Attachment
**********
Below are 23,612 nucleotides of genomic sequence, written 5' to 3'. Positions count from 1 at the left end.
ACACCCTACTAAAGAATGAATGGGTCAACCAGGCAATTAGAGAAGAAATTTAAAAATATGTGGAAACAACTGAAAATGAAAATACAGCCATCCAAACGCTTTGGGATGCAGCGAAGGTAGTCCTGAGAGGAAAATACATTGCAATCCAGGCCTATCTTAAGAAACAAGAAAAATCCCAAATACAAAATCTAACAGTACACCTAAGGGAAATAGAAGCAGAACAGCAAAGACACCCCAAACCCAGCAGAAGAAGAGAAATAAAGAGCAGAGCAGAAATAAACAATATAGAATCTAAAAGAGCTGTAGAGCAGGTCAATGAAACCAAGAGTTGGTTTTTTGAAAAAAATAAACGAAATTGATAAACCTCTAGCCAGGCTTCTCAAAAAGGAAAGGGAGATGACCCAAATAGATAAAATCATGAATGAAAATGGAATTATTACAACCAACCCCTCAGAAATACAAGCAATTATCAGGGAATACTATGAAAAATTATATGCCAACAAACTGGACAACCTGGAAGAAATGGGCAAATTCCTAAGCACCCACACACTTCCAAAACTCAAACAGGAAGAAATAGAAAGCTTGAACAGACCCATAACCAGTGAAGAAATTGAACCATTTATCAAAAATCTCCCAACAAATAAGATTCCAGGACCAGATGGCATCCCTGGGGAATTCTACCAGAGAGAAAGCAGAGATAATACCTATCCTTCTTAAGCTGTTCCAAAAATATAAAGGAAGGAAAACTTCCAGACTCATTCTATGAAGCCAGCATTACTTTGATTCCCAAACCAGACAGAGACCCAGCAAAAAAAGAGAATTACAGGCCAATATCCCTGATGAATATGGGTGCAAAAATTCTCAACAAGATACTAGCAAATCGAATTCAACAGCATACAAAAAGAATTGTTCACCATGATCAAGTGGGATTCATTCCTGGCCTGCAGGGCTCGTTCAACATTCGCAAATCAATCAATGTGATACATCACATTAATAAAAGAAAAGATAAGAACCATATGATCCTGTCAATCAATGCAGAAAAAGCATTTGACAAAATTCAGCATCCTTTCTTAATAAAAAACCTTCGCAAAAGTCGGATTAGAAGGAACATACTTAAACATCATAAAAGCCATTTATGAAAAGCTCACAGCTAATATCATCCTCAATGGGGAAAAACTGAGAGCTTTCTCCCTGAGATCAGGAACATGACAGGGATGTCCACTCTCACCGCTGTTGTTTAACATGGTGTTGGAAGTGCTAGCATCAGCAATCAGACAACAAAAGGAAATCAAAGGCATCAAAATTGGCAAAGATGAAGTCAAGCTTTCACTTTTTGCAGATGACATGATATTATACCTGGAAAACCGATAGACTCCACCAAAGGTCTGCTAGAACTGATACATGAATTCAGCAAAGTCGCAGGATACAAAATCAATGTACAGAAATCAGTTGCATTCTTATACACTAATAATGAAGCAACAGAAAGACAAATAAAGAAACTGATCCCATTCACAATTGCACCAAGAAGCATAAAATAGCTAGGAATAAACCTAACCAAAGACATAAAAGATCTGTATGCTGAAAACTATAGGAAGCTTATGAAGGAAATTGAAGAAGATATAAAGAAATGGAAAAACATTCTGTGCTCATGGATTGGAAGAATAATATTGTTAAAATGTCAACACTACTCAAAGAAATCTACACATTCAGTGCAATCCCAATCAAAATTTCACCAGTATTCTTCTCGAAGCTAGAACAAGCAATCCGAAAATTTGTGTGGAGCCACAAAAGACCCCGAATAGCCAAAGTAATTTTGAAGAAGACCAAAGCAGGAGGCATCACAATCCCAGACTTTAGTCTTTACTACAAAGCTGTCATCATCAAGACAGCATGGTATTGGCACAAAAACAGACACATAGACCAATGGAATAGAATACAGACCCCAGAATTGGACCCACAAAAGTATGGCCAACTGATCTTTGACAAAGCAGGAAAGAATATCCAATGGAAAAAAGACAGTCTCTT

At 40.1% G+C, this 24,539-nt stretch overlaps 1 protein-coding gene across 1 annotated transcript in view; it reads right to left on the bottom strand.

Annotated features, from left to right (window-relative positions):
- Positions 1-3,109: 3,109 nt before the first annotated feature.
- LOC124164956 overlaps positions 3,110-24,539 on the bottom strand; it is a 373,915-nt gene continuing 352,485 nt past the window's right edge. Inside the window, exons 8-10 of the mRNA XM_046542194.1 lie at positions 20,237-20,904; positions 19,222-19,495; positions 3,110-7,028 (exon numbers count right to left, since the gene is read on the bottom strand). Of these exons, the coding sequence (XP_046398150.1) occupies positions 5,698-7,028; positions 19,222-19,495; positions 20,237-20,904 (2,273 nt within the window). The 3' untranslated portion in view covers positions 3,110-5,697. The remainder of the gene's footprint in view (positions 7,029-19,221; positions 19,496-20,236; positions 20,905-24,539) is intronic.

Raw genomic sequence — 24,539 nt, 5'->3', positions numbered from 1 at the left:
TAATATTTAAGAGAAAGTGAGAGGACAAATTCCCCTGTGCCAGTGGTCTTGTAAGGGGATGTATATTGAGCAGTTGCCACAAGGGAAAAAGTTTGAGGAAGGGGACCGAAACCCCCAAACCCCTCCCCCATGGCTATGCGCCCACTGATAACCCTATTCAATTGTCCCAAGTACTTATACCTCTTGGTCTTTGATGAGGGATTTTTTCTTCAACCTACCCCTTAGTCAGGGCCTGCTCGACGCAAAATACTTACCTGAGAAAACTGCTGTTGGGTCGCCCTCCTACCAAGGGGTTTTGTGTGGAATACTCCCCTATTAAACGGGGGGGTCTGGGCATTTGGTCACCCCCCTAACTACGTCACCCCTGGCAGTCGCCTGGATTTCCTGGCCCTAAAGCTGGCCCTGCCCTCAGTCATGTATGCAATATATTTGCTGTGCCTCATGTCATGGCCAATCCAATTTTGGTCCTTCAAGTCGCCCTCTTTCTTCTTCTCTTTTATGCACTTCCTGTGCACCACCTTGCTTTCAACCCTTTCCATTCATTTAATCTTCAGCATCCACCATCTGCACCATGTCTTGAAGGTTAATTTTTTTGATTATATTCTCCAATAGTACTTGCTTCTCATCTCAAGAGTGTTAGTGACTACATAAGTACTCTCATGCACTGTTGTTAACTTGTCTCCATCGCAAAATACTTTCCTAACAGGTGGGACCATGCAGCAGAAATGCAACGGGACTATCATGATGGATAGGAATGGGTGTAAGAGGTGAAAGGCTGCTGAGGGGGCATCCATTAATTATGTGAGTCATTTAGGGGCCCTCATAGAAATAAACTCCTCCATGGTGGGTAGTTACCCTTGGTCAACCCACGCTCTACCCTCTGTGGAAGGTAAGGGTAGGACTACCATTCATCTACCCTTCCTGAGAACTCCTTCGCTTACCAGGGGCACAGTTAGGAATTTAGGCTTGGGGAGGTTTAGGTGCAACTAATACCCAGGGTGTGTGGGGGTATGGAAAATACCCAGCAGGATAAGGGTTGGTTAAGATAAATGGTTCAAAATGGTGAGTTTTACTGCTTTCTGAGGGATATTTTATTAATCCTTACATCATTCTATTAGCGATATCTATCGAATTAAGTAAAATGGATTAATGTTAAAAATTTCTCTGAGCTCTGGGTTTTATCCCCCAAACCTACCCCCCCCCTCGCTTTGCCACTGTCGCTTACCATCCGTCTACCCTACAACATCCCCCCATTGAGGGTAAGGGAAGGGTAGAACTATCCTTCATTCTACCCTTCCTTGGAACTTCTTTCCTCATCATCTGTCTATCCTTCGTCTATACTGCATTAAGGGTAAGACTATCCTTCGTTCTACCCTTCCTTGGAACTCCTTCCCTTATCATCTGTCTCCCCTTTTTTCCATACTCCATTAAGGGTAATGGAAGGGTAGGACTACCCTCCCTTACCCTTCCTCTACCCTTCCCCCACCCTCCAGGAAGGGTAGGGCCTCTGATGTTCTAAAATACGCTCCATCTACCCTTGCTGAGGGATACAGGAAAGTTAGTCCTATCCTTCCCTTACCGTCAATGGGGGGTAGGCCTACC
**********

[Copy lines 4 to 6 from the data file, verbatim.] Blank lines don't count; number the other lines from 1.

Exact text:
Annotated features, from left to right (window-relative positions):
- Positions 1-3,109: 3,109 nt before the first annotated feature.
- LOC124164956 overlaps positions 3,110-24,539 on the bottom strand; it is a 373,915-nt gene continuing 352,485 nt past the window's right edge. Inside the window, exons 8-10 of the mRNA XM_046542194.1 lie at positions 20,237-20,904; positions 19,222-19,495; positions 3,110-7,028 (exon numbers count right to left, since the gene is read on the bottom strand). Of these exons, the coding sequence (XP_046398150.1) occupies positions 5,698-7,028; positions 19,222-19,495; positions 20,237-20,904 (2,273 nt within the window). The 3' untranslated portion in view covers positions 3,110-5,697. The remainder of the gene's footprint in view (positions 7,029-19,221; positions 19,496-20,236; positions 20,905-24,539) is intronic.